In conclusion, there are two options of reducing our carbon emissions in the ecosystem while achieving 100% renewable energy:

i. either we organize our sources of energies and use them while having the goal of pushing way harmful sources;

ii. or letting them in the dynamic of the market economy. This one might be considered an “option” because even the market economy, or they who invest in it, have understood that the future of energy is “green energy”. But it will take long time and the damage in the ecosystem will be irreversible.

So the first option is not simply an option: but an imperative need. This option implies a closer cooperation with those who want to invest in renewable sources of energies, scientists and governments of the world particularly the United Nations.


This article is the end part of a chapter with the following title: “The deception and the crime with mega-projects and technological energy: towards a techno-energetic revolution”. It was submitted for publication to “Global STM Journals, Renewable & Sustainable Energy Journals, Elsevier Ltd”, after the latter published a ‘challenge’ by inviting independent researchers around the world for independent contributions to renewable energy resources particularly to solar energy. As it rewarded the winner – or the best work, my article was not included even in the top ten of almost 300 contributors! Possibly, because I aim to develop mainly, for the reasons given in my paper, fusion and dark energy, rather than solar energy as it has been realised and as the relevant centre aims at with its sponsors. This is a contribution for humanity and those who push it forward will be part of human history and rewarded by our future generations.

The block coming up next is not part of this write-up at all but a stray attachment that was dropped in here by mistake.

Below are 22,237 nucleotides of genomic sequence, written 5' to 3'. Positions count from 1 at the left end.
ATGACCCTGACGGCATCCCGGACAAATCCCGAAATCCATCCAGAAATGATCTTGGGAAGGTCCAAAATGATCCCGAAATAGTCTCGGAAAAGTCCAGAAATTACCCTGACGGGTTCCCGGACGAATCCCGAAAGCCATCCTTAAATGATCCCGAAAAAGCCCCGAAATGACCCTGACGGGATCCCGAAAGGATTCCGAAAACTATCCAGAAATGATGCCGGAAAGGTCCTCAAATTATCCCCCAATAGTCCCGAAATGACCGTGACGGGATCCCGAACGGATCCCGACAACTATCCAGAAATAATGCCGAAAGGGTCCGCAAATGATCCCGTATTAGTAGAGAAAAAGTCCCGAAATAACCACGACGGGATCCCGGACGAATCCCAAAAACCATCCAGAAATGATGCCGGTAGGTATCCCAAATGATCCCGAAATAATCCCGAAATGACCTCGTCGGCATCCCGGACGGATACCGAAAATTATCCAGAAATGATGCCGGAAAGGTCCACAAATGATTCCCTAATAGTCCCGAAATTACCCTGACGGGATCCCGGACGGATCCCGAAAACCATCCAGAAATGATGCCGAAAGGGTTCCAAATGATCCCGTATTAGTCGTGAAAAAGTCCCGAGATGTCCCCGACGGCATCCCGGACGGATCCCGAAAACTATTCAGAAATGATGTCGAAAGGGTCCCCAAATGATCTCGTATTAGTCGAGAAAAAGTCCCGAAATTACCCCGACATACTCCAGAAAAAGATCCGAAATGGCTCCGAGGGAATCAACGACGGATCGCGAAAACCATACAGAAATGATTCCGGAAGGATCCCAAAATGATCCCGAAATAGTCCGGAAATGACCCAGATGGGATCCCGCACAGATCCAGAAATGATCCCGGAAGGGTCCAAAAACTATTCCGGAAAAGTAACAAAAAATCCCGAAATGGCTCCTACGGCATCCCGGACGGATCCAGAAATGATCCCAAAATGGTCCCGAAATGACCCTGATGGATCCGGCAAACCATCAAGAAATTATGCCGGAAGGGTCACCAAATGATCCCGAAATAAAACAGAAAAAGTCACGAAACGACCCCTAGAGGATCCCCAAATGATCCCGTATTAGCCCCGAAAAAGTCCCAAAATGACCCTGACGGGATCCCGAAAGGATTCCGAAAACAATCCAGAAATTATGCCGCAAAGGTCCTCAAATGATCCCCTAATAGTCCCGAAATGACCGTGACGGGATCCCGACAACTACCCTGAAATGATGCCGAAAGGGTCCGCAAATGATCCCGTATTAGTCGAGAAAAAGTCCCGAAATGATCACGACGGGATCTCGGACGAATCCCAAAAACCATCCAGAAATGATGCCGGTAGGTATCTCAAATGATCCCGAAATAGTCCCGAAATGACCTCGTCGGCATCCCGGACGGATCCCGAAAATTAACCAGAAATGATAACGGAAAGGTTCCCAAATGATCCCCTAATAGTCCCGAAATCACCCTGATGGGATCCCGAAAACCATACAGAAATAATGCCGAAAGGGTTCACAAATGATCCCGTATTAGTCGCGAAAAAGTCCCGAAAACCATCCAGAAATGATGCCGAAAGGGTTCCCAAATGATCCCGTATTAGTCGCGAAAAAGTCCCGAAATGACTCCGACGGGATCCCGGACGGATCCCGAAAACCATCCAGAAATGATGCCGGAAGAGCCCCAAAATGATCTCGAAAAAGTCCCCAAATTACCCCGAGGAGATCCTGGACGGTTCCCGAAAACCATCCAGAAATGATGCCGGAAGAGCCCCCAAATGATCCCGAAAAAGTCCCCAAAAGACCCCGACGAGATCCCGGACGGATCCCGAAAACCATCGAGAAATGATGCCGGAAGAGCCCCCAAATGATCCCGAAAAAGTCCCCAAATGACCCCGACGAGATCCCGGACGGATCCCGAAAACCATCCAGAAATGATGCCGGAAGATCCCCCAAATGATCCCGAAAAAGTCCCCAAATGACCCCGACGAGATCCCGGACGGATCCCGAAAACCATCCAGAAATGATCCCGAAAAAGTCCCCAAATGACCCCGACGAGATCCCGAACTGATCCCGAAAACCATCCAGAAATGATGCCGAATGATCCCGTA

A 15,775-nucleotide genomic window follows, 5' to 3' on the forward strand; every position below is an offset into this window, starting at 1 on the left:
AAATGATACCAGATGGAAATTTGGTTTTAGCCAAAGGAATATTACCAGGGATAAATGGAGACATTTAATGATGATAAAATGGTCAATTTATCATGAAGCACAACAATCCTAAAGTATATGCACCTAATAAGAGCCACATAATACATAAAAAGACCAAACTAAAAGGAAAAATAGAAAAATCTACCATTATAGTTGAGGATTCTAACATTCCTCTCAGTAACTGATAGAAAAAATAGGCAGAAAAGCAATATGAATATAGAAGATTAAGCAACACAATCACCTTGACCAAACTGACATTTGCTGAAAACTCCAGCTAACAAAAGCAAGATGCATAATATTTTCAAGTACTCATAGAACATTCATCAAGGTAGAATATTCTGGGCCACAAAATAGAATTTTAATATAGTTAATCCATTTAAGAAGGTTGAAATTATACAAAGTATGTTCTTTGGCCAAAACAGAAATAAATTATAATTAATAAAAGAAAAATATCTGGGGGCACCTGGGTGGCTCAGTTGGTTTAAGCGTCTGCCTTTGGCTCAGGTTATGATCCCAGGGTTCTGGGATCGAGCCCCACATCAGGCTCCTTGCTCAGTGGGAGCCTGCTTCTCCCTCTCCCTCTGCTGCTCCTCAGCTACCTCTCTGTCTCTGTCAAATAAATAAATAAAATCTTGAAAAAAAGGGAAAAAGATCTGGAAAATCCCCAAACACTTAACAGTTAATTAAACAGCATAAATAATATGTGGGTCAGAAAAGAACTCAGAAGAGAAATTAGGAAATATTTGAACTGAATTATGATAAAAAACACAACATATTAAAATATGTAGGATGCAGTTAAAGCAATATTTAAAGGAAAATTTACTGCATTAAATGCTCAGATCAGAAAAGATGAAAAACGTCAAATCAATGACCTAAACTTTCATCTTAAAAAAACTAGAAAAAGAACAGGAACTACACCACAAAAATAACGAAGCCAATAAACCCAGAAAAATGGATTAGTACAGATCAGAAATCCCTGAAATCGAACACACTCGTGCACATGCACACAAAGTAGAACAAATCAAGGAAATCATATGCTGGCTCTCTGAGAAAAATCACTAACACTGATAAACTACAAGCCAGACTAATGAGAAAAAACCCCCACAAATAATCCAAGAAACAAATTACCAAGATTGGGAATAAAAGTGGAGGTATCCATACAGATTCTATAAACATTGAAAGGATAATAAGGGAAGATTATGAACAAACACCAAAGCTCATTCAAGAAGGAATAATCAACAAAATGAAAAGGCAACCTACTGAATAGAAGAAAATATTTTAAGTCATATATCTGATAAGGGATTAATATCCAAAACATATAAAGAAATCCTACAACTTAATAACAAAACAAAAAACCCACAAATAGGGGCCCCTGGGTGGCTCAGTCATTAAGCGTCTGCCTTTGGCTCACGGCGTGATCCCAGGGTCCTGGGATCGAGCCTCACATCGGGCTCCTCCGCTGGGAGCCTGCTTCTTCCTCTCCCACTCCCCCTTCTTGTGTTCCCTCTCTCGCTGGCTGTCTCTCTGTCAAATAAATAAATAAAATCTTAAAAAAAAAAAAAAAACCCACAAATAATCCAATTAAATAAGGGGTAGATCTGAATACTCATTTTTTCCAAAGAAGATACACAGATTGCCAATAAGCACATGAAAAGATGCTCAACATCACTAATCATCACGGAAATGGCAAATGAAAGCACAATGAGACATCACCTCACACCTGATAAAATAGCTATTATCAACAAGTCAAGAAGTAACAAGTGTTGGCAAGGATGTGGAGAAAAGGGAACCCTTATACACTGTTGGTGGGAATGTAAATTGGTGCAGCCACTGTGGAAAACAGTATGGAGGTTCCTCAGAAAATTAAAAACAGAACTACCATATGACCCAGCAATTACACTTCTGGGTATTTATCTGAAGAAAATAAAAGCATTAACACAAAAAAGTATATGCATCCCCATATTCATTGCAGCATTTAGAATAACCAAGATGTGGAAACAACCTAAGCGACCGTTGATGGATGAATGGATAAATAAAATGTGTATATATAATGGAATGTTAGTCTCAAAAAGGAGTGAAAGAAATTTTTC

The original source of this article is Global Research

Copyright © Ylli Përmeti, Global Research, 2017